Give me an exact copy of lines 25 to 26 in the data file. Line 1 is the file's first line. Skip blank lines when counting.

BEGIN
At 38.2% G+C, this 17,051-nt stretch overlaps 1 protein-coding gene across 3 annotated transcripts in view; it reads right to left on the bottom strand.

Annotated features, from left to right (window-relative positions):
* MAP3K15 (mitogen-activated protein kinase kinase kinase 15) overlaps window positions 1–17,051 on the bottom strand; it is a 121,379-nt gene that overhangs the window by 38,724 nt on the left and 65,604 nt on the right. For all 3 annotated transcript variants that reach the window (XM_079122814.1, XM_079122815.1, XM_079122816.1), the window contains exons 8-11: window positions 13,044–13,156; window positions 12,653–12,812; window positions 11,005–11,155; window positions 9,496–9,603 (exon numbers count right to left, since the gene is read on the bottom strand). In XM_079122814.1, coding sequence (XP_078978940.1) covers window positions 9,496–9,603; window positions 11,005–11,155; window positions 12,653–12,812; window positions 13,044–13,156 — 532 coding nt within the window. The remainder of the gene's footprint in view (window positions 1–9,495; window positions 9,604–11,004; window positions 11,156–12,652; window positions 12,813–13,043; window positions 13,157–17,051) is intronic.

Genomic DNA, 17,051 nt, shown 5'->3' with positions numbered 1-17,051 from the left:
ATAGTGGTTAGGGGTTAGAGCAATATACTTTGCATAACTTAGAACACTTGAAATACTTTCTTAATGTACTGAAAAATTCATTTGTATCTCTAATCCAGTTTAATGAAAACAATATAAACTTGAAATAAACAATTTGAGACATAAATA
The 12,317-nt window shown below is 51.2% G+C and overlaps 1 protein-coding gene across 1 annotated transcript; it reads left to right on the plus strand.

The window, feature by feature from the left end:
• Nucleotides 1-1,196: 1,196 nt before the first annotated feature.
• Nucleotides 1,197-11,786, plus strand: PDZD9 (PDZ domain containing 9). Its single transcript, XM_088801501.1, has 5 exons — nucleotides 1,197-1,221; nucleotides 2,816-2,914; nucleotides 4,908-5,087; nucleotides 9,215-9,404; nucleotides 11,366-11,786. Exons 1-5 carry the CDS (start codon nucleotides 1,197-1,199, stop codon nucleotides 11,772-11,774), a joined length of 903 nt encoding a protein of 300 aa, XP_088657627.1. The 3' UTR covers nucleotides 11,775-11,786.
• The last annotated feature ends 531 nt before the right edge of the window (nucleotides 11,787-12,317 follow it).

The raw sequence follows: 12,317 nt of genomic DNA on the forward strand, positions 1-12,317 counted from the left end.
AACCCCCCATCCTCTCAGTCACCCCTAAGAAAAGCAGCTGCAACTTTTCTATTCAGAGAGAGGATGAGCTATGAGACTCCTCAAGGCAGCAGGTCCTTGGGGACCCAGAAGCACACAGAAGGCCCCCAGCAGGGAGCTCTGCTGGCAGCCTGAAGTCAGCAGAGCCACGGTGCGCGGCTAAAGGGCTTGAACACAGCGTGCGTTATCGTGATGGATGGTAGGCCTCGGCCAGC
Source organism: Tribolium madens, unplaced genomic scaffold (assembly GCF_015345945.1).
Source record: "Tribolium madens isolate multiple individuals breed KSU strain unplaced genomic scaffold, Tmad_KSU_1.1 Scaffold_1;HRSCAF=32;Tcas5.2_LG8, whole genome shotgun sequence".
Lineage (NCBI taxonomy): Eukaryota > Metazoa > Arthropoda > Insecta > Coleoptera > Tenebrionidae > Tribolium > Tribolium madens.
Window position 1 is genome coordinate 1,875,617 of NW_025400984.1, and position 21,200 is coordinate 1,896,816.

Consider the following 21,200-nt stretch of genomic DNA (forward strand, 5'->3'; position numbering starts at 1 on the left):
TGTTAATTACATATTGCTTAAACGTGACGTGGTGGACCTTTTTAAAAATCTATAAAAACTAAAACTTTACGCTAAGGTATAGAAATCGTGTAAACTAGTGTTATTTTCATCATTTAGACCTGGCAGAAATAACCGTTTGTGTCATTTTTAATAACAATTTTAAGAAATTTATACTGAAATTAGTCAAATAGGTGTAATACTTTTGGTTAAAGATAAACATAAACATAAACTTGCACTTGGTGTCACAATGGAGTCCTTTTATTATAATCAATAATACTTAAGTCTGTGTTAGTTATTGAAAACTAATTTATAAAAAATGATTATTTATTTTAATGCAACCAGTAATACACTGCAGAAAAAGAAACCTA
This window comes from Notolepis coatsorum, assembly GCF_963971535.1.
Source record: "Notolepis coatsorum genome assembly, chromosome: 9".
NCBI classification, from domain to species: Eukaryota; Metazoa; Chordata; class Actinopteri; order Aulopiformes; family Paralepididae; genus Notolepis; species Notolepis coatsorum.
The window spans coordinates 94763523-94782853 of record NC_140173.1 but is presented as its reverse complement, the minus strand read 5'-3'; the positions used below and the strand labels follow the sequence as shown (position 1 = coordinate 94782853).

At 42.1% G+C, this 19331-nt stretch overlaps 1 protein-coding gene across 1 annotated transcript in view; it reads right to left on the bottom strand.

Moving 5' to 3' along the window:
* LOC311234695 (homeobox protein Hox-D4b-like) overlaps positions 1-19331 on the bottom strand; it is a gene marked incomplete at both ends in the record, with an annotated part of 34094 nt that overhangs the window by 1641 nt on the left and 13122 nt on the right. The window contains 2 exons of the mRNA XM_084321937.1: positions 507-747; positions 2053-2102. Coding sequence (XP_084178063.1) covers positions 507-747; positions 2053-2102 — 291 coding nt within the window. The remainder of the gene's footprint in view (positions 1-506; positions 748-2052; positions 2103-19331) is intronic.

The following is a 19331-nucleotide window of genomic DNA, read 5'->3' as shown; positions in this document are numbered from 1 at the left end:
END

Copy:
* LOC311234695 (homeobox protein Hox-D4b-like) overlaps positions 1-19331 on the bottom strand; it is a gene marked incomplete at both ends in the record, with an annotated part of 34094 nt that overhangs the window by 1641 nt on the left and 13122 nt on the right. The window contains 2 exons of the mRNA XM_084321937.1: positions 507-747; positions 2053-2102. Coding sequence (XP_084178063.1) covers positions 507-747; positions 2053-2102 — 291 coding nt within the window. The remainder of the gene's footprint in view (positions 1-506; positions 748-2052; positions 2103-19331) is intronic.

The following is a 19331-nucleotide window of genomic DNA, read 5'->3' as shown; positions in this document are numbered from 1 at the left end: